Here's a closer look at the flower, which emerges a snowy white and ages to pink.
This particular hellebore (Helleborus x ballardiae 'Cinnamon Snow') started blooming in November, was in full glory in December and early January, and aged gracefully over this cold, icy winter. The picture below was taken on March 2, and, while not the beautiful plant it once was, it still improves the winter garden.
There are a number of species of hellebores, but two of the most common are Helleborus orientalis (called 'Lenten Rose' because they tend to bloom mid- or late-winter about the time of Lent) and Helleborus niger (called the Christmas rose because they usually are in bloom in December). You'll also find a huge number of hybrids. In fact, Tony Avent of Plants Delights Nursery says that most of the hellebores grown today are actually interspecific garden hybrids. He has an informative article on his website if you are interested in knowing more about the types of hellebores and their characteristics. Click to go to the article.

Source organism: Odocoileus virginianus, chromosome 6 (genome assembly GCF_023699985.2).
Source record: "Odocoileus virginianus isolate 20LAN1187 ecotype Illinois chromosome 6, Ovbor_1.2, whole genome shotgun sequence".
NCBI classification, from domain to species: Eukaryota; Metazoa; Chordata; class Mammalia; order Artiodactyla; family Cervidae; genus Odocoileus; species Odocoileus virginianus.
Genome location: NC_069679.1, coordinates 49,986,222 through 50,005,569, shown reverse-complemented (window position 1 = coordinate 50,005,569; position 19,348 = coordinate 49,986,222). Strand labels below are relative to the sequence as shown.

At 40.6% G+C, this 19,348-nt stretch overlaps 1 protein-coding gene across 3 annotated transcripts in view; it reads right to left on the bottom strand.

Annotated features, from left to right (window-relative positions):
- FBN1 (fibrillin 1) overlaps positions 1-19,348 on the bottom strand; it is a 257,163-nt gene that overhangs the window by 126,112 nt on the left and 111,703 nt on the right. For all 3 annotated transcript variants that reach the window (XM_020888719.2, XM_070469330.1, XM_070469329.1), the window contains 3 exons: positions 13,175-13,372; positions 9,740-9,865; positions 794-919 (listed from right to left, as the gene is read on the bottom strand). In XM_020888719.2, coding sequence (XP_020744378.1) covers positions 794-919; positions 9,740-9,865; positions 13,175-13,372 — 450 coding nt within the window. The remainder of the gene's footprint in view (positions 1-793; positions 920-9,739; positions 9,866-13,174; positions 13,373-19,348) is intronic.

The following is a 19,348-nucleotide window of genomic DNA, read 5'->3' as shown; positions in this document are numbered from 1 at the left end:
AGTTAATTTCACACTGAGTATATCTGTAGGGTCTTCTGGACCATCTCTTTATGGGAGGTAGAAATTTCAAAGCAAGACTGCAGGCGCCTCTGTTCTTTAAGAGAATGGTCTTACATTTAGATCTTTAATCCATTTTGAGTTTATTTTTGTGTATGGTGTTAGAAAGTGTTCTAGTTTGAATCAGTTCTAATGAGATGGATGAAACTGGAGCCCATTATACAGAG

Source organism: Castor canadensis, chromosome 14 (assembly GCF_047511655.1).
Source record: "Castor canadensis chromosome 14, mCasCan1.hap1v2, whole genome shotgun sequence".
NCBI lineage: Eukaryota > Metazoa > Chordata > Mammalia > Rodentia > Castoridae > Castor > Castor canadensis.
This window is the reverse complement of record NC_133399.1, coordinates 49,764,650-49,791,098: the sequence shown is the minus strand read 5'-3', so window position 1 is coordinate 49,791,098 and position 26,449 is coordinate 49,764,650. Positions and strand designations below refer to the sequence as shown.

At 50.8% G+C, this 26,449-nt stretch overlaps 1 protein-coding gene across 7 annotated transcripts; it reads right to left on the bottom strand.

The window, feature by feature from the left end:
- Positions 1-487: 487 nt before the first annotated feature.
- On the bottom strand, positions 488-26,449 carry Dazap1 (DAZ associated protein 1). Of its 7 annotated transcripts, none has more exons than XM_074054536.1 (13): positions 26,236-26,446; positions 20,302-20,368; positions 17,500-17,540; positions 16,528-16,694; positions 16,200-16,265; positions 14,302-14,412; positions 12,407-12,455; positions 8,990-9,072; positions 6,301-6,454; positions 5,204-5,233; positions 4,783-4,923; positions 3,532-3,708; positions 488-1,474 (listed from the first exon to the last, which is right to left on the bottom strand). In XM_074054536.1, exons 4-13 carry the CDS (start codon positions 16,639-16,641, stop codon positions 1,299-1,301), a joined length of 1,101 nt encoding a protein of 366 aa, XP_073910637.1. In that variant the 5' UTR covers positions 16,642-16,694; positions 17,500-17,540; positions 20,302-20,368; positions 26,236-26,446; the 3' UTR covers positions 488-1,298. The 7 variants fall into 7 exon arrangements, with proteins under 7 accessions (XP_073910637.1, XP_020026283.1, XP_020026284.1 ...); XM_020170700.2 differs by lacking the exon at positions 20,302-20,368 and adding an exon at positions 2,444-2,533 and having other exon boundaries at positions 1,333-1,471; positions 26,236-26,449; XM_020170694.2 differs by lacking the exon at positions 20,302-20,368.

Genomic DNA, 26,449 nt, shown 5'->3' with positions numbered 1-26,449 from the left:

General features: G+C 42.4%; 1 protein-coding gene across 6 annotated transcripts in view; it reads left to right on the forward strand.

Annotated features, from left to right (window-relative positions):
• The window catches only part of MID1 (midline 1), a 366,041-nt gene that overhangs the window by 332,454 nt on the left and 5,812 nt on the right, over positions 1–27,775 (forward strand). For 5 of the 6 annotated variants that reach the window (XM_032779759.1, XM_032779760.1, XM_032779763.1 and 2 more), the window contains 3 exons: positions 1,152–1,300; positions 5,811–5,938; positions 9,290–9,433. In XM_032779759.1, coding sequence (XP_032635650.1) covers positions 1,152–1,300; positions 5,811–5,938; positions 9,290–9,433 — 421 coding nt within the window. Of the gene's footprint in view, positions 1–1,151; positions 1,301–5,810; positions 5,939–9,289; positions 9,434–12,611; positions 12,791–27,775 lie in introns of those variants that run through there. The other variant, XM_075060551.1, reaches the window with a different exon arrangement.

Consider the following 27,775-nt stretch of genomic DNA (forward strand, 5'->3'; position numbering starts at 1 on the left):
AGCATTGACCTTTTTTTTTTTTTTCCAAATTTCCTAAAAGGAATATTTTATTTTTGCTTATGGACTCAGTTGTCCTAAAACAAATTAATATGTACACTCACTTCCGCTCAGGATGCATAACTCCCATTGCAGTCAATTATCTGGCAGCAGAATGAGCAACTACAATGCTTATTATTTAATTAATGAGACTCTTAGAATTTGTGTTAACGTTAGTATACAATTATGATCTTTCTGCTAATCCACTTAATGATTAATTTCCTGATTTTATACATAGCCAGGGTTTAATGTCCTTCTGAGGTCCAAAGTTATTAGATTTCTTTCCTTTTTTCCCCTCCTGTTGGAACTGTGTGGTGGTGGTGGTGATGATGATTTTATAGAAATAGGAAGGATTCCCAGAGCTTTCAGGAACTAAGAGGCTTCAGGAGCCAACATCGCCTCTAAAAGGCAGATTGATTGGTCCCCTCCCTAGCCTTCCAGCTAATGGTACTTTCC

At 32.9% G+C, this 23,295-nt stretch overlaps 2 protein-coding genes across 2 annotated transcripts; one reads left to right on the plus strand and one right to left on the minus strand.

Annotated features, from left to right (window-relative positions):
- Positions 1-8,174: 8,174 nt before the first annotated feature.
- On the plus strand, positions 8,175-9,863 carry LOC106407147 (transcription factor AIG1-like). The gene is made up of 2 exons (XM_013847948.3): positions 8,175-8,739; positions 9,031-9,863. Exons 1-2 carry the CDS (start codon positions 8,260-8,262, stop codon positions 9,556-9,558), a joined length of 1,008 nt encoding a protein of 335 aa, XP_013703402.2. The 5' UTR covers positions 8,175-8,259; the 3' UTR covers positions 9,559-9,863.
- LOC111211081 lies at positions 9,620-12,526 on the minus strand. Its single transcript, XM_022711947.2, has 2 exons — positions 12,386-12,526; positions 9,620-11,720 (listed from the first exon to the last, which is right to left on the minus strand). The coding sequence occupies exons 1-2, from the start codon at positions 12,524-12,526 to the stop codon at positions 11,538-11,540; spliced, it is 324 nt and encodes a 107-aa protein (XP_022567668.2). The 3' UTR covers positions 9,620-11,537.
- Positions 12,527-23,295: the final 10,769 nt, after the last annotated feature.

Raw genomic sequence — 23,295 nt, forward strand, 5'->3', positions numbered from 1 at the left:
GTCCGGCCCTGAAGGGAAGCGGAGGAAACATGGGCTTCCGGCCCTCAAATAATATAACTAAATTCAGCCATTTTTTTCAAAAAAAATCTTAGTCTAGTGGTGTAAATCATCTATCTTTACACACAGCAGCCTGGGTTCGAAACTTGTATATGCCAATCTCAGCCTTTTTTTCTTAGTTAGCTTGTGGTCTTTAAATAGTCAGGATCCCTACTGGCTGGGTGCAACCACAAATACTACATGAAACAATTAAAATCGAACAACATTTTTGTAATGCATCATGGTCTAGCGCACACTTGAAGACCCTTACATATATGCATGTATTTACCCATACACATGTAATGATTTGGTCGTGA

I have been surprised by the number of people I talk with who have never heard of hellebores. Maybe that's because big box stores tend to carry plants when they are in bloom, and hellebores bloom in winter when most of us are not in the garden center. Or maybe when you think of hellebores, you think of the pass-along hellebore, which tends to be pale pink or white with single, downward-facing, nondescript flowers. But many of the hellebores sold today are so different that you might not even recognize them as hellebores. Some have leathery variegated foliage. Some have large, upward-facing flowers. Some have double flowers or freckled flowers. And the flowers come in a rainbow of colors. Click here for a sample. These are definitely not your mother's hellebores! (This discussion of variety reminds me how incomplete my own collection is!)
Over the next several posts, I'll share the (mostly) highs and (occasional) lows of my love affair with hellebores and show you more of my favorite specimens from our garden. I'll also talk about my experience in growing them. But a word of caution: if you have an plant-addictive personality (in particular, if you are a hostaholic with a shady garden), you may be in for trouble . . . . I've already told Jack that we must have some yellows!
Deb Edwards TEMG '12